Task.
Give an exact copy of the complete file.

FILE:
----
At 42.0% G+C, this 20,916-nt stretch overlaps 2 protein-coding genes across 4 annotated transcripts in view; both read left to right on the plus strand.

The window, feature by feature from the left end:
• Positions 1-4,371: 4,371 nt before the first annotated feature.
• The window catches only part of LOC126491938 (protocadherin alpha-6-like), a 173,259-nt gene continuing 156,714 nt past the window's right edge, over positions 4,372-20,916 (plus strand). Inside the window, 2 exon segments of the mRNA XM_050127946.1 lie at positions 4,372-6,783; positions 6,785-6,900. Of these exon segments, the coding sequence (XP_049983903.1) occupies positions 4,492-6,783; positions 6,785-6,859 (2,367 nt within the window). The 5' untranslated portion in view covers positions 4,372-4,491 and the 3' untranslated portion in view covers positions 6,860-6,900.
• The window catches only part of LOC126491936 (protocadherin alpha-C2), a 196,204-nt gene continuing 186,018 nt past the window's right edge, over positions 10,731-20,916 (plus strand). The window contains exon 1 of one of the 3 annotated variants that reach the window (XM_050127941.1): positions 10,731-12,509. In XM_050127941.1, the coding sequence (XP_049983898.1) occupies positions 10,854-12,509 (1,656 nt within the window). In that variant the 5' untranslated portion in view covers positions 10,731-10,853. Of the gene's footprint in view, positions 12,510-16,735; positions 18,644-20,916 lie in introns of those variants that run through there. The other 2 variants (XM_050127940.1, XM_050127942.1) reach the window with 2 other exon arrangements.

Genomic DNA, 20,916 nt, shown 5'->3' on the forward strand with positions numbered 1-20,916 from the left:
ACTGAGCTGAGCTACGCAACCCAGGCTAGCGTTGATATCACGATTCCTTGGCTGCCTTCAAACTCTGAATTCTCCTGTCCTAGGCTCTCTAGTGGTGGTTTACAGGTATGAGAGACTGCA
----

At 42.0% G+C, this 20,916-nt stretch overlaps 2 protein-coding genes across 4 annotated transcripts in view; both read left to right on the plus strand.

The window, feature by feature from the left end:
• Positions 1-4,371: 4,371 nt before the first annotated feature.
• The window catches only part of LOC126491938 (protocadherin alpha-6-like), a 173,259-nt gene continuing 156,714 nt past the window's right edge, over positions 4,372-20,916 (plus strand). Inside the window, 2 exon segments of the mRNA XM_050127946.1 lie at positions 4,372-6,783; positions 6,785-6,900. Of these exon segments, the coding sequence (XP_049983903.1) occupies positions 4,492-6,783; positions 6,785-6,859 (2,367 nt within the window). The 5' untranslated portion in view covers positions 4,372-4,491 and the 3' untranslated portion in view covers positions 6,860-6,900.
• The window catches only part of LOC126491936 (protocadherin alpha-C2), a 196,204-nt gene continuing 186,018 nt past the window's right edge, over positions 10,731-20,916 (plus strand). The window contains exon 1 of one of the 3 annotated variants that reach the window (XM_050127941.1): positions 10,731-12,509. In XM_050127941.1, the coding sequence (XP_049983898.1) occupies positions 10,854-12,509 (1,656 nt within the window). In that variant the 5' untranslated portion in view covers positions 10,731-10,853. Of the gene's footprint in view, positions 12,510-16,735; positions 18,644-20,916 lie in introns of those variants that run through there. The other 2 variants (XM_050127940.1, XM_050127942.1) reach the window with 2 other exon arrangements.

Genomic DNA, 20,916 nt, shown 5'->3' on the forward strand with positions numbered 1-20,916 from the left:
ACTGAGCTGAGCTACGCAACCCAGGCTAGCGTTGATATCACGATTCCTTGGCTGCCTTCAAACTCTGAATTCTCCTGTCCTAGGCTCTCTAGTGGTGGTTTACAGGTATGAGAGACTGCA